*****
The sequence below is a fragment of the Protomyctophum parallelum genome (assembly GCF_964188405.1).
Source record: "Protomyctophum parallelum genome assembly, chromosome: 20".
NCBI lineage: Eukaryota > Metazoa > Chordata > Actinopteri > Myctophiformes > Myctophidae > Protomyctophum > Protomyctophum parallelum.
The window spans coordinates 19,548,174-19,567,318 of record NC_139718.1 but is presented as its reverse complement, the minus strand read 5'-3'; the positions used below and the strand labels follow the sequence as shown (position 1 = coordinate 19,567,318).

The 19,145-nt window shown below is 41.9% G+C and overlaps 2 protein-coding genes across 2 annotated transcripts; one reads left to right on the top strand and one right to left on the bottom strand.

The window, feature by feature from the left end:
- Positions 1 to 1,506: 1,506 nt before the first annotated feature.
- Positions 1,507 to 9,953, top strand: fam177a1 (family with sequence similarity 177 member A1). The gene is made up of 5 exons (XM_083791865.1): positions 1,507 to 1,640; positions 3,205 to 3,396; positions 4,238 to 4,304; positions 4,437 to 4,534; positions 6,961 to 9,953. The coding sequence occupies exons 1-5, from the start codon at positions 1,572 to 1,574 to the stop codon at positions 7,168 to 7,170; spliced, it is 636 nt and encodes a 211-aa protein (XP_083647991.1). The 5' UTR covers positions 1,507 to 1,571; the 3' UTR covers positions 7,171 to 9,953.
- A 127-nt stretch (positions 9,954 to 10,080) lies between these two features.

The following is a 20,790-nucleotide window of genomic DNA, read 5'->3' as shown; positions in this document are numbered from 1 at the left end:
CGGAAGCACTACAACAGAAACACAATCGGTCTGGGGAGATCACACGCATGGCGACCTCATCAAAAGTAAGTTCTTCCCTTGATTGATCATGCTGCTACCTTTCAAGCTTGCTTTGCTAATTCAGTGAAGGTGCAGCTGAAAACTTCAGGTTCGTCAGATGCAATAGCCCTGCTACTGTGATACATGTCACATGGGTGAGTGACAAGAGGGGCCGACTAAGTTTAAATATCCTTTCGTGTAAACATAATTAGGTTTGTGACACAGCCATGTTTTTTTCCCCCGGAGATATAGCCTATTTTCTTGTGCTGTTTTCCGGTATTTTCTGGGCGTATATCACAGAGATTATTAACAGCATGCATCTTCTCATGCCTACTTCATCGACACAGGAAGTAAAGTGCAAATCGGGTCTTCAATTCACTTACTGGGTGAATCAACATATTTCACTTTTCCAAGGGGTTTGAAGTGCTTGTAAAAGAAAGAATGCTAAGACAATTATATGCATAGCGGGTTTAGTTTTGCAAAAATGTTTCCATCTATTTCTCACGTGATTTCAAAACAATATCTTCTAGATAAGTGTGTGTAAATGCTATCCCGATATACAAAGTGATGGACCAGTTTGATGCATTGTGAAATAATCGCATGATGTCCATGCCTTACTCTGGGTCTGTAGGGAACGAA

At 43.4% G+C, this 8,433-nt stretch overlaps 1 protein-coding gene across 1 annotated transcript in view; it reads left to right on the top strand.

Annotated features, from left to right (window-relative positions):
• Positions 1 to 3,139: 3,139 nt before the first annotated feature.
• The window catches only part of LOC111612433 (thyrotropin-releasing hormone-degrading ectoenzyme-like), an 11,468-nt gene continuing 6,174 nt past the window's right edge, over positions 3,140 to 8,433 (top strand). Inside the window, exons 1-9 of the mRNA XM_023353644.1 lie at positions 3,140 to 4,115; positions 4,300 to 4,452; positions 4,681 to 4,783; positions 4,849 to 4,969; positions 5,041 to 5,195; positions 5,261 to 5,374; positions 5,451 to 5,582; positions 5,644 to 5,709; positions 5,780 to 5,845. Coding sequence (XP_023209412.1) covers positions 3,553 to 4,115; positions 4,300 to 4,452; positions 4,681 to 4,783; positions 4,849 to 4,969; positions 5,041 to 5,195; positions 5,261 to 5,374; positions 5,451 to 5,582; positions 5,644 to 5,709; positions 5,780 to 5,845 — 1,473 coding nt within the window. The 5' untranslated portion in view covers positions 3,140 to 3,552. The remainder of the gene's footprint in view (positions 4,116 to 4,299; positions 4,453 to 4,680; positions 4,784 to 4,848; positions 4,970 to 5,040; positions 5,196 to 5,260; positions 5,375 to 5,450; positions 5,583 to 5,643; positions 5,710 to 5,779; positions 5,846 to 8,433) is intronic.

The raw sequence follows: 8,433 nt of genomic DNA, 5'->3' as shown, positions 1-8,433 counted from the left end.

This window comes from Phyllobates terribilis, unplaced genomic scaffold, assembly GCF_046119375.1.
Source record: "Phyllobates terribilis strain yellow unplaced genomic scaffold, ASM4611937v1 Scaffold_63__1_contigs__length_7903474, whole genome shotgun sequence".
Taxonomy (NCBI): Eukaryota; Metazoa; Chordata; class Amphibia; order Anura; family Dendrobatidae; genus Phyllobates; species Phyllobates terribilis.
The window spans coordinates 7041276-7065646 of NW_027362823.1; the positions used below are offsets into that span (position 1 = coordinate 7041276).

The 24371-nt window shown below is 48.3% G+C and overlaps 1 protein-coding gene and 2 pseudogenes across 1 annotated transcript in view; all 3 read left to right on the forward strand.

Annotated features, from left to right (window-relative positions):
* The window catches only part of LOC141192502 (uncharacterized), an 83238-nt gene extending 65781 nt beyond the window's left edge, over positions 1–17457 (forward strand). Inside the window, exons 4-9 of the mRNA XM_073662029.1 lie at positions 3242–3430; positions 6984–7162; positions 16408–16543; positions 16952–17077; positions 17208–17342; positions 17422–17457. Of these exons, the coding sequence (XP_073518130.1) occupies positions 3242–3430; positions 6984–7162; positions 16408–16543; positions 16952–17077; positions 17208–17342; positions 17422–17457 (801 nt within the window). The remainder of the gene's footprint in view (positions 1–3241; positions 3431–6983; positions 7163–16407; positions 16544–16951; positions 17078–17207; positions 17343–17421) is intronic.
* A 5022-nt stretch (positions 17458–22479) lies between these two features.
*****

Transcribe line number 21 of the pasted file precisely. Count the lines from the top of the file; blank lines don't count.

The 24371-nt window shown below is 48.3% G+C and overlaps 1 protein-coding gene and 2 pseudogenes across 1 annotated transcript in view; all 3 read left to right on the forward strand.